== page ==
By Our Staff
The Student Association (SA) is a student government body founded in 1973 at Binghamton University following the dissolution of a joint student-faculty association meant to oversee student organizations. It is the primary organization responsible for funding hundreds of clubs and associations on campus, while simultaneously providing legal protection to student organizations. Despite regulating many student organizations, the SA is not a part of the University; on their website, they disclose that they are an independent association. Nevertheless, Binghamton University has maintained its relationship with the SA for nearly fifty years. As one would expect, the presence of such a group means that students are able to become actively involved through elections by the student population into important positions in the SA, such as through positions on the Eboard, the SA Congress, and the Judicial Board. Recently, an election was held to determine which students would fill these positions for the upcoming academic year. However, in correspondence with several anonymous witnesses, it would appear that there were certain oversights made by the SA and the Election Committee in regards to the most recent election, including the breaking of SA policy during the election and the filing of grievance reports afterward.
The start of this controversy occurred on March 6th, at the start of the SA election. During this early campaign period, many candidates promoted themselves on various social media platforms, such as Instagram, Snapchat, and Facebook, as well as placing flyers advertising their position. This is a perfectly acceptable practice; according to SA Management Policies, candidates are afforded $54 of SA funds to get the necessary materials for their campaign, such as posters, promotional materials, and flyers. However, it is important that such promotions, be it online or physical posters, are solely of the candidate. If a current member of the student government, such as a person on the Executive Board, were to appear on promotional material for a candidate, this would be an endorsement of the particular candidate. Policy IV, Section 13 of the Management Policies document for SA states, “As bodies themselves the Student Association, the Executive Board, Congress, its committees, and the Judicial Board cannot support a particular candidate.” This policy was put in place to prevent conflicts of interest. Unfortunately, this policy appears to have been broken during the most recent election; Presidential candidate David Hatami and Executive Vice Presidential candidate Sakib Choudoury appear to have cross-endorsed in multiple posters and social media posts. This, however, presents a conflict of interest, as David Hatami was already a member of the Executive Board (as Vice President of Multicultural Affairs) and Sakib Choudoury was the Chief of Staff for VPMA as well Vice Speaker of Congress. According to reports, there are also emails sent to various clubs using the specific titles of their acceptance of the cross-endorsement despite the conflict of interest, violating Policy IX, Section 3 of Management Policies. An anonymous source claims that a grievance report has been filed in conjunction to these possible violations of SA Management Policy. It should be noted, however, that whatever issues may or may not have occurred, SA Congress has nonetheless certified the results of the E-Board election.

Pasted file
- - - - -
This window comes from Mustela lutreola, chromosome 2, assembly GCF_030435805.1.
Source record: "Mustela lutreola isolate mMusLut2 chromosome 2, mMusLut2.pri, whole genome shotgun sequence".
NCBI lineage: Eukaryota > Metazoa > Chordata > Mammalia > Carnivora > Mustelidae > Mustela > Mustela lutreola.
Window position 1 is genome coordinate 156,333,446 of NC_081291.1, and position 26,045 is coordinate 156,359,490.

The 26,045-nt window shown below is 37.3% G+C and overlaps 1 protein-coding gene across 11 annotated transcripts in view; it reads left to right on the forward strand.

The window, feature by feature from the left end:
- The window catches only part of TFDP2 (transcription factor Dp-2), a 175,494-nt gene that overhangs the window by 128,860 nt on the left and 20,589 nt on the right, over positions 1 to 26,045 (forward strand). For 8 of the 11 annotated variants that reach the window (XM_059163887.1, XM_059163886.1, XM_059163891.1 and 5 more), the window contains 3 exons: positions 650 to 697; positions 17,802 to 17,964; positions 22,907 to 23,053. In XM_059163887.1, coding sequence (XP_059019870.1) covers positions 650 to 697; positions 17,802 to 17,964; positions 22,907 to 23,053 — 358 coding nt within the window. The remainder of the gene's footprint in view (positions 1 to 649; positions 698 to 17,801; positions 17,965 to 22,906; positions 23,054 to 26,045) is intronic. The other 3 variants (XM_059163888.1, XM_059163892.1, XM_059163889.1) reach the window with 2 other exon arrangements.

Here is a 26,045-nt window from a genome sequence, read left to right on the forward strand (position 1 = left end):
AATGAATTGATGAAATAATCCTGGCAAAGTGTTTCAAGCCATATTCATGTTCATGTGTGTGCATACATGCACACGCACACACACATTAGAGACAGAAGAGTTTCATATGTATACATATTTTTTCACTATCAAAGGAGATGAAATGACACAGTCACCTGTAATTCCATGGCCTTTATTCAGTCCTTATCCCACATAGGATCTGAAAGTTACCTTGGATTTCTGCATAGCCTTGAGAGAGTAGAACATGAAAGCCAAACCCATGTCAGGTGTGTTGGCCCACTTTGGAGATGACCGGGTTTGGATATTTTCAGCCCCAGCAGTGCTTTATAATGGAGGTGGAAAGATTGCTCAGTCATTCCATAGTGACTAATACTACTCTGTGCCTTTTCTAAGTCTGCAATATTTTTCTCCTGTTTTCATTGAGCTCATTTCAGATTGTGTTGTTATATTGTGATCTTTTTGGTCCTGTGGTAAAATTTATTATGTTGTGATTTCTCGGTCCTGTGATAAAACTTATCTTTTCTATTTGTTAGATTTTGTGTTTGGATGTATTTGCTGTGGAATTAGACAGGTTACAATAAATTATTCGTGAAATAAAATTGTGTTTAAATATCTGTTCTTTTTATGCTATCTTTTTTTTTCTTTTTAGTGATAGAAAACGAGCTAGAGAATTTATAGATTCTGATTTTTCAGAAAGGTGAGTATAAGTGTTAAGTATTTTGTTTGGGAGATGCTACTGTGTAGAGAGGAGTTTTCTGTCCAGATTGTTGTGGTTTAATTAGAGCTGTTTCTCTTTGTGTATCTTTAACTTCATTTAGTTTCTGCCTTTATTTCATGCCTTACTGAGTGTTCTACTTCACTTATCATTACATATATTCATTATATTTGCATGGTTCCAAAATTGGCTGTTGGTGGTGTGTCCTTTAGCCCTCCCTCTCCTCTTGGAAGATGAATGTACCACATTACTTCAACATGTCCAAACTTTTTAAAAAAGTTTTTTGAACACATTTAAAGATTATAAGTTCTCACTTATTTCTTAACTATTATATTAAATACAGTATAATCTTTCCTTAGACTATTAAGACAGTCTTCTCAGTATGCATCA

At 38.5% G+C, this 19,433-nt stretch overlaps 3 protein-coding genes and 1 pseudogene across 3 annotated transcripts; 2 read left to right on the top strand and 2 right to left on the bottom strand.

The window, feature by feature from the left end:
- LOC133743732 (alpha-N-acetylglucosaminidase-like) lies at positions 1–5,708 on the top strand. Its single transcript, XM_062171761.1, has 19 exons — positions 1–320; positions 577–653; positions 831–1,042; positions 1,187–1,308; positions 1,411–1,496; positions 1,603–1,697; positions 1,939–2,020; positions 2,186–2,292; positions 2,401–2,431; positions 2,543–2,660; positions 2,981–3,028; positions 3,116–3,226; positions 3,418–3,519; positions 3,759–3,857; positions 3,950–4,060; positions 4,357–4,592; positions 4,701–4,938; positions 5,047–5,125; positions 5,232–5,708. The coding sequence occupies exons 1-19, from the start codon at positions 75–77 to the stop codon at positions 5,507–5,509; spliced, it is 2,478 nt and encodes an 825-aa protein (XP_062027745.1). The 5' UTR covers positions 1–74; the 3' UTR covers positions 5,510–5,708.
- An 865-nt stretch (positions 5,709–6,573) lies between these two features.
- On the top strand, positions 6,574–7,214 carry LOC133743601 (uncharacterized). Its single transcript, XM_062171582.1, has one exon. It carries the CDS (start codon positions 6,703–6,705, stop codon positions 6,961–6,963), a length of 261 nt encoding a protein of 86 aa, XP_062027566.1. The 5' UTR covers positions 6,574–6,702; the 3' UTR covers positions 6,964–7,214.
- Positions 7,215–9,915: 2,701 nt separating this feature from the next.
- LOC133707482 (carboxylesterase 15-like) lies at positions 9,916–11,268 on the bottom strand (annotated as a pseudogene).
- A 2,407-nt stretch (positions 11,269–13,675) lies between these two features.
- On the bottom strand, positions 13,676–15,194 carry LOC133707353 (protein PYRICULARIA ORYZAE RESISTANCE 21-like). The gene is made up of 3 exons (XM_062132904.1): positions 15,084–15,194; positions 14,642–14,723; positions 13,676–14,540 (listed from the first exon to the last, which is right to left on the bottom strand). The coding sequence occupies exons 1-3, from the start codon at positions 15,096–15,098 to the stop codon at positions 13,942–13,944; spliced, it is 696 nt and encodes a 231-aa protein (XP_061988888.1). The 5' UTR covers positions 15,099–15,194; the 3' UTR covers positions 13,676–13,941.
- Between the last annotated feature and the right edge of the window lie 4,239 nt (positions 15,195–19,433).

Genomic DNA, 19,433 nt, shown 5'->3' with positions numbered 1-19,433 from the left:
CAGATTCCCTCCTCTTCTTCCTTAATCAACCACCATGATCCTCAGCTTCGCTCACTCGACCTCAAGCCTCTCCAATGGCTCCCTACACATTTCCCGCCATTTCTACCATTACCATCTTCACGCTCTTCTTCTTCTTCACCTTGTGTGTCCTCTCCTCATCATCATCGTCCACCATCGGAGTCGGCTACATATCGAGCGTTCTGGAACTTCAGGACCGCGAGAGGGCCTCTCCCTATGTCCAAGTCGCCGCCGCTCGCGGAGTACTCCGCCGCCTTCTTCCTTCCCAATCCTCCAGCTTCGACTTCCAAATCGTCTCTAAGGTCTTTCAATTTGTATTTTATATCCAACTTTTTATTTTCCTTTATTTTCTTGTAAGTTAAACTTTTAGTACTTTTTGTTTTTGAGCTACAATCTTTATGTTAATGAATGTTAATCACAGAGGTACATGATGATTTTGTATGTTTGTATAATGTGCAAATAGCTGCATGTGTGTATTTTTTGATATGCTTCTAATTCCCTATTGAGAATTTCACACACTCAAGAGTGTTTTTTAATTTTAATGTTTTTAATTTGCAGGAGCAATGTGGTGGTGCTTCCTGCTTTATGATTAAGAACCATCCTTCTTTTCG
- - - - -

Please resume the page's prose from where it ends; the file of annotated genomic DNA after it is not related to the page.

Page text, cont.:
Further compounding these issues was how the campaigns were handled towards the end of the election cycle. According to an anonymous source, the SA Judicial Board and Election Committee had not responded to a filed grievance report following the above incident, only calling for an official meeting after the Dean of Student Affairs was notified. This resulted in a Student Congress being called, lasting a total of 3 hours. Additional grievance reports have also been filed to the Judicial Board in regard to a sudden policy change preventing students from campaigning, both in-person and online, on the last day before the election. Sources report that this change was made in response to the pandemic. An anonymous BU Council candidate labeled this change as arbitrary, and told us that such a change is unprecedented. In response to this, Speaker Ross Mesnick stated that although many had disagreed with this sudden change in rules, the Election Committee was autonomous in providing their own interpretation of election rules due to the pandemic. We reached out to both the Chief Justice of the Judicial Board, Emily Xu, and Chair of the Elections and Judicial Committee, Megan Fey, regarding the elections, but they declined to comment at the time of writing.
Binghamton Review respects the anonymity of its sources and will maintain the confidentiality of these people. Students have a right to know what is going on with their student government and deserve a clear and transparent SA. We hope that the SA will be able to clarify the concerns provided by the anonymous sources.